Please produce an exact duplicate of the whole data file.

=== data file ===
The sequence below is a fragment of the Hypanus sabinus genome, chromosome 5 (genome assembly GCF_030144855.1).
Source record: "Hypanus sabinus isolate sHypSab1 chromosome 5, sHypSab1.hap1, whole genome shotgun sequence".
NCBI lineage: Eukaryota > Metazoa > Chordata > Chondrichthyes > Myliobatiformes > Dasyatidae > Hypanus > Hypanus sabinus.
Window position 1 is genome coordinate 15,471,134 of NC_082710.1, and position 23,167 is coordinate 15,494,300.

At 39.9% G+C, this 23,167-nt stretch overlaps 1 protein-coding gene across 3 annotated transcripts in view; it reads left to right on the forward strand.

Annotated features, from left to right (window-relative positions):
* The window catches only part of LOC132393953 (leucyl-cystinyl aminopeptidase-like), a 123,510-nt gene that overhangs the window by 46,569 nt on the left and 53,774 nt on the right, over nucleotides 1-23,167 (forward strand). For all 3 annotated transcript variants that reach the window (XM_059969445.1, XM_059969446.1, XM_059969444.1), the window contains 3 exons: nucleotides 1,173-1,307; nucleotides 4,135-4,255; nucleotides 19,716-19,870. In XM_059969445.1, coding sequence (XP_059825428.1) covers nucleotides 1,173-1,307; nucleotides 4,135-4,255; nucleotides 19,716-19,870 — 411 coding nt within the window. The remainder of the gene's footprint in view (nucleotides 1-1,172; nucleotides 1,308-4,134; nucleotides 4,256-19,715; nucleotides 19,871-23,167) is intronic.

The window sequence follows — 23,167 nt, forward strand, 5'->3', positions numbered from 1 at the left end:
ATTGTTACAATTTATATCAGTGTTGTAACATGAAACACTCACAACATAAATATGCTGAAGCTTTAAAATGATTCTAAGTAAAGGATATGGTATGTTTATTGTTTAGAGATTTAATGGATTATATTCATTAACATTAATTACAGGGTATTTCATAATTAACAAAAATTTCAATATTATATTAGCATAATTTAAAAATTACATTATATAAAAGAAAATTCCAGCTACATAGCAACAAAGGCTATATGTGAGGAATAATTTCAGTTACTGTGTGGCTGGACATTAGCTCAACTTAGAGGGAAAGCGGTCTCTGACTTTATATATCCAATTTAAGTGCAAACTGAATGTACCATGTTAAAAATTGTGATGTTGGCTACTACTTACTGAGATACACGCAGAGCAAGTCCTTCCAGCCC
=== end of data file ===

The sequence below is a fragment of the Hypanus sabinus genome, chromosome 5 (genome assembly GCF_030144855.1).
Source record: "Hypanus sabinus isolate sHypSab1 chromosome 5, sHypSab1.hap1, whole genome shotgun sequence".
NCBI lineage: Eukaryota > Metazoa > Chordata > Chondrichthyes > Myliobatiformes > Dasyatidae > Hypanus > Hypanus sabinus.
Window position 1 is genome coordinate 15,471,134 of NC_082710.1, and position 23,167 is coordinate 15,494,300.

At 39.9% G+C, this 23,167-nt stretch overlaps 1 protein-coding gene across 3 annotated transcripts in view; it reads left to right on the forward strand.

Annotated features, from left to right (window-relative positions):
* The window catches only part of LOC132393953 (leucyl-cystinyl aminopeptidase-like), a 123,510-nt gene that overhangs the window by 46,569 nt on the left and 53,774 nt on the right, over nucleotides 1-23,167 (forward strand). For all 3 annotated transcript variants that reach the window (XM_059969445.1, XM_059969446.1, XM_059969444.1), the window contains 3 exons: nucleotides 1,173-1,307; nucleotides 4,135-4,255; nucleotides 19,716-19,870. In XM_059969445.1, coding sequence (XP_059825428.1) covers nucleotides 1,173-1,307; nucleotides 4,135-4,255; nucleotides 19,716-19,870 — 411 coding nt within the window. The remainder of the gene's footprint in view (nucleotides 1-1,172; nucleotides 1,308-4,134; nucleotides 4,256-19,715; nucleotides 19,871-23,167) is intronic.

The window sequence follows — 23,167 nt, forward strand, 5'->3', positions numbered from 1 at the left end:
ATTGTTACAATTTATATCAGTGTTGTAACATGAAACACTCACAACATAAATATGCTGAAGCTTTAAAATGATTCTAAGTAAAGGATATGGTATGTTTATTGTTTAGAGATTTAATGGATTATATTCATTAACATTAATTACAGGGTATTTCATAATTAACAAAAATTTCAATATTATATTAGCATAATTTAAAAATTACATTATATAAAAGAAAATTCCAGCTACATAGCAACAAAGGCTATATGTGAGGAATAATTTCAGTTACTGTGTGGCTGGACATTAGCTCAACTTAGAGGGAAAGCGGTCTCTGACTTTATATATCCAATTTAAGTGCAAACTGAATGTACCATGTTAAAAATTGTGATGTTGGCTACTACTTACTGAGATACACGCAGAGCAAGTCCTTCCAGCCC